Do not confuse the sign of the integer with the operation being performed. Remember that:2 + 9 = 11 is read as Negative 2 plus negative 9 equals negative 11.
Rule: The sum of two positive integers is a positive integer.
Example 2: Find the sum of each pair of integers. You may draw a number line to help you solve this problem.
Adding Positive Integers  
Integers  Sum 
+2 + +9 =  +11 
+17 + +5 =  +22 
+29 + +16 =  +45 
Do not confuse the sign of the integer with the operation being performed. Remember that:
+29 + +16 = +45 is read as Positive 29 plus positive 16 equals positive 45.
How to Add and Subtract
Positive and Negative Numbers
This is the Number Line:
Negative Numbers (−)  Positive Numbers (+) 
“−” is the negative sign.  “+” is the positive sign 
If a number has no sign it usually means that it is a positive number.
Balloons and Weights
Let us think about numbers as balloons (positive) and weights (negative):
This basket has balloons and weights tied to it:

Adding a Positive Number
Adding positive numbers is just simple addition.
We can add balloons (we are adding positive value) the basket gets pulled upwards (positive) 
 is really saying
 “Positive 2 plus Positive 3 equals Positive 5”
 We could write it as (+2) + (+3) = (+5)
Subtracting A Positive Number
Subtracting positive numbers is just simple subtraction.
We can take away balloons (we are subtracting positive value) the basket gets pulled downwards (negative) 
 is really saying
 “Positive 6 minus Positive 3 equals Positive 3”
 We could write it as (+6) − (+3) = (+3)
Adding A Negative Number
Now let's see what adding and subtracting negative
Quick Insight: Subtracting Negative Numbers
A math teacher recently asked how to explain the concept of subtracting negative numbers to her class. Why is 8 – (6) = 14 the same as 8 + 6 = 14?
I've long internalized negatives as “opposite” and subtraction as “opposite of addition” so in my head, I had a notion of “opposite of opposite of addition” which simplifies down to “addition”.
But that inner verbalization was still pretty abstract. After thinking of a better intuition, here was my reply:
Great question! I had to think about it for a bit. Addition and subtraction are related, but slightly different, than positive and negative numbers.
Imagine going on a walk. You're facing forward, and take 8 steps forward. This is really:
0 + 8
0 is your starting point. The “+” means “facing forward” and “8” means “8 steps in the direction you're facing”. Ok.
Now, let's say we want to keep facing forward and take 6 more steps. That'd be:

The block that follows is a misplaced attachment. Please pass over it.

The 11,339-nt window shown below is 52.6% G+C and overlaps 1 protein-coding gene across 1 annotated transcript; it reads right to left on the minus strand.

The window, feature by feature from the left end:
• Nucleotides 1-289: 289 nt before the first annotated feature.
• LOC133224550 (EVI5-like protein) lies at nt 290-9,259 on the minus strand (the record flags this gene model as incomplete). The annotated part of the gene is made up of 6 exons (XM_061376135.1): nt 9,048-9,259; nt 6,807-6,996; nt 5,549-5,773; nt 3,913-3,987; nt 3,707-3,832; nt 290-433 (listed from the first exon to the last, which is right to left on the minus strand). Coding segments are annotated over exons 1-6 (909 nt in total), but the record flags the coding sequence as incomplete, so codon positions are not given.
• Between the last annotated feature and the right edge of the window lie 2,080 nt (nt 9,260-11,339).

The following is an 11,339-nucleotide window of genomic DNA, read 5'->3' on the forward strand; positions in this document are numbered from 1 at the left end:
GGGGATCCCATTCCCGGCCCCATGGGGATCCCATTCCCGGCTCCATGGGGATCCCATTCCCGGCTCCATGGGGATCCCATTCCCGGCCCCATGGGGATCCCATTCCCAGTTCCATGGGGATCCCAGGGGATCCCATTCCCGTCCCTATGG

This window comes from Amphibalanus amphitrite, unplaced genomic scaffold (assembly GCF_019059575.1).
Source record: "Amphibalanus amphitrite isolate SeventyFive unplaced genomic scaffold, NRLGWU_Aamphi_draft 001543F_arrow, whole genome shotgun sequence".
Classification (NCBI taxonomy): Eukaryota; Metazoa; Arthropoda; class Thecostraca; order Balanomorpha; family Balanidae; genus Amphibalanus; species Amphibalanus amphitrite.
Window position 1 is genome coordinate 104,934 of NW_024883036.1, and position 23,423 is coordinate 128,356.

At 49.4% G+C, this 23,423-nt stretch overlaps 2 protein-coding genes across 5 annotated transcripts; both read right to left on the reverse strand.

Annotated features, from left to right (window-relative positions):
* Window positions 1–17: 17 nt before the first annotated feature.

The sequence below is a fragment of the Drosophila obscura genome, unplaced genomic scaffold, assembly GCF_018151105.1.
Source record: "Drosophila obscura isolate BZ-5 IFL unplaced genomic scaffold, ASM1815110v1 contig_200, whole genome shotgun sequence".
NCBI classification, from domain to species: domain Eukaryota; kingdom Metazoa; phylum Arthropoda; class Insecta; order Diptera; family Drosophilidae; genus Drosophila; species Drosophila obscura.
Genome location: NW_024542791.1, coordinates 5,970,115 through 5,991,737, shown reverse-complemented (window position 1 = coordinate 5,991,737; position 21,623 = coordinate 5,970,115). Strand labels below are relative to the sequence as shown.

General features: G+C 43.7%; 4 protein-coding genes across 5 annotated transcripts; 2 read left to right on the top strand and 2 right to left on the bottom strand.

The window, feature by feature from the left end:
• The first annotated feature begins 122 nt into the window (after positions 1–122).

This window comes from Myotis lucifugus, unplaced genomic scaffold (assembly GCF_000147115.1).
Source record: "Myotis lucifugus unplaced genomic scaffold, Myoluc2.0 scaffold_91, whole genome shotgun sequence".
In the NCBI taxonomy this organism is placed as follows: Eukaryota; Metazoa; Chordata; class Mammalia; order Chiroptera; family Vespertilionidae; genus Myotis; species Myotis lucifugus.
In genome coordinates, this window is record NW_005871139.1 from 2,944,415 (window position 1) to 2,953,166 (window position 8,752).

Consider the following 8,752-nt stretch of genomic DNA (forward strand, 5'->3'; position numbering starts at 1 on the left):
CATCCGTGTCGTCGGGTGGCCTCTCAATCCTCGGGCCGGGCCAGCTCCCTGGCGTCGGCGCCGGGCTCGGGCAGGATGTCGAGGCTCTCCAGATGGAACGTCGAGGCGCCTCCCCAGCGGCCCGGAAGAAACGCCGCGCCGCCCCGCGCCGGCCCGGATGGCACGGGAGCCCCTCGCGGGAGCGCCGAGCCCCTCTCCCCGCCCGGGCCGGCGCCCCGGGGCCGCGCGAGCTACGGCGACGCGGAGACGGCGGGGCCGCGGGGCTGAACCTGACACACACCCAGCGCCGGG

8 + 6 = 14
Which gives us 14 steps from our starting point. What if we had faced backwards and took 6 steps?
8 – 6 = 2
Which means we're pretty close to our starting point, just 2 steps away. What if we had faced backwards but walked backwards 6 steps?
8 – (6) = 14
Ah! The addition/subtraction tells us which way to face, and the positive/negative tells us if our steps will be forward or backward (regardless of the way we're facing).
In a sense, the addition/subtraction acts as a verb (“face forward” or “face backward”), and the positive/negative acts as an adjective (“regular steps” or “backwards steps”). Or maybe it's an adverb, modifying how we walk (walk forwardly, walk backwardly). You get the idea.
For older students, “subtracting a negative” can be seen as “cancelling a debt”. If I have a debt of $30, and someone “subtracts it”, I've effectively gained $30. In general, if you remove a disadvantage, you have improved your situation — a positive.
These explanations are a bit abstract, the walking one is more fun to try directly. I actually walked around while thinking through the intuition. (If you're adventurous, you might start thinking about taking side steps, or jumping, and how that would be represented.)
Happy math.
Appendix
When doing simple arithmetic, we only track the final location, not orientation. Facing backwards and walking backwards might have us looking at 0 while we advance forward. But mathematically, our endpoint is the same: 8 – (6) = 8 + 6 = 14.
If we care about the way we're facing, we need a more complex math object (a vector) to keep track of our orientation as well as position (“14, facing forward” vs. “14, facing backward”). Perhaps we'd use a line integral, moving along a path and tracking the direction we face as we go.
A fitting analogy leads to questions about what else is possible.